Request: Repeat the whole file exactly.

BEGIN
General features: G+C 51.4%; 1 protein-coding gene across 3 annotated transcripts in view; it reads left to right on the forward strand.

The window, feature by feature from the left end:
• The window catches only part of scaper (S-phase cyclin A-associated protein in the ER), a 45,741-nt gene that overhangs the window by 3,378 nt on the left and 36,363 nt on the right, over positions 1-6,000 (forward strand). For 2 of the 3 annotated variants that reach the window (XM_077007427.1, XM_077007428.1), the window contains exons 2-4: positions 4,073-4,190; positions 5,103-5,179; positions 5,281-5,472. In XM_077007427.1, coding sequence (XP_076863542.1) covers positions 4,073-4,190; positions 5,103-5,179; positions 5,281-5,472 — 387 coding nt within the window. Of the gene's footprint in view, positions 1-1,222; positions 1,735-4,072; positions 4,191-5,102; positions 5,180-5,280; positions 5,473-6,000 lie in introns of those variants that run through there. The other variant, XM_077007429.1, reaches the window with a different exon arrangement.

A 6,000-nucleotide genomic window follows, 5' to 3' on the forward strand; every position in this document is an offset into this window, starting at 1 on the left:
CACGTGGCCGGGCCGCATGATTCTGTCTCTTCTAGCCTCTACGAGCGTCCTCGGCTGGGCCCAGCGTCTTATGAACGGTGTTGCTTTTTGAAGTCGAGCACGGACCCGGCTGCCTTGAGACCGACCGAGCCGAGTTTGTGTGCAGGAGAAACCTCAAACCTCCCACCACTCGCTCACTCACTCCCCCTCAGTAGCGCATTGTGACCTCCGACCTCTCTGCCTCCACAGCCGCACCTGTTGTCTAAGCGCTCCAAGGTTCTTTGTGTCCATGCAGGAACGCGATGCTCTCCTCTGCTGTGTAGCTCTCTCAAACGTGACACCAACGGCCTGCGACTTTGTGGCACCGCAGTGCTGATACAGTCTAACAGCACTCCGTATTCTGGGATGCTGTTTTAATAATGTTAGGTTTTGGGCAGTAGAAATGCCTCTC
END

General features: G+C 51.4%; 1 protein-coding gene across 3 annotated transcripts in view; it reads left to right on the forward strand.

The window, feature by feature from the left end:
• The window catches only part of scaper (S-phase cyclin A-associated protein in the ER), a 45,741-nt gene that overhangs the window by 3,378 nt on the left and 36,363 nt on the right, over positions 1-6,000 (forward strand). For 2 of the 3 annotated variants that reach the window (XM_077007427.1, XM_077007428.1), the window contains exons 2-4: positions 4,073-4,190; positions 5,103-5,179; positions 5,281-5,472. In XM_077007427.1, coding sequence (XP_076863542.1) covers positions 4,073-4,190; positions 5,103-5,179; positions 5,281-5,472 — 387 coding nt within the window. Of the gene's footprint in view, positions 1-1,222; positions 1,735-4,072; positions 4,191-5,102; positions 5,180-5,280; positions 5,473-6,000 lie in introns of those variants that run through there. The other variant, XM_077007429.1, reaches the window with a different exon arrangement.

A 6,000-nucleotide genomic window follows, 5' to 3' on the forward strand; every position in this document is an offset into this window, starting at 1 on the left:
CACGTGGCCGGGCCGCATGATTCTGTCTCTTCTAGCCTCTACGAGCGTCCTCGGCTGGGCCCAGCGTCTTATGAACGGTGTTGCTTTTTGAAGTCGAGCACGGACCCGGCTGCCTTGAGACCGACCGAGCCGAGTTTGTGTGCAGGAGAAACCTCAAACCTCCCACCACTCGCTCACTCACTCCCCCTCAGTAGCGCATTGTGACCTCCGACCTCTCTGCCTCCACAGCCGCACCTGTTGTCTAAGCGCTCCAAGGTTCTTTGTGTCCATGCAGGAACGCGATGCTCTCCTCTGCTGTGTAGCTCTCTCAAACGTGACACCAACGGCCTGCGACTTTGTGGCACCGCAGTGCTGATACAGTCTAACAGCACTCCGTATTCTGGGATGCTGTTTTAATAATGTTAGGTTTTGGGCAGTAGAAATGCCTCTC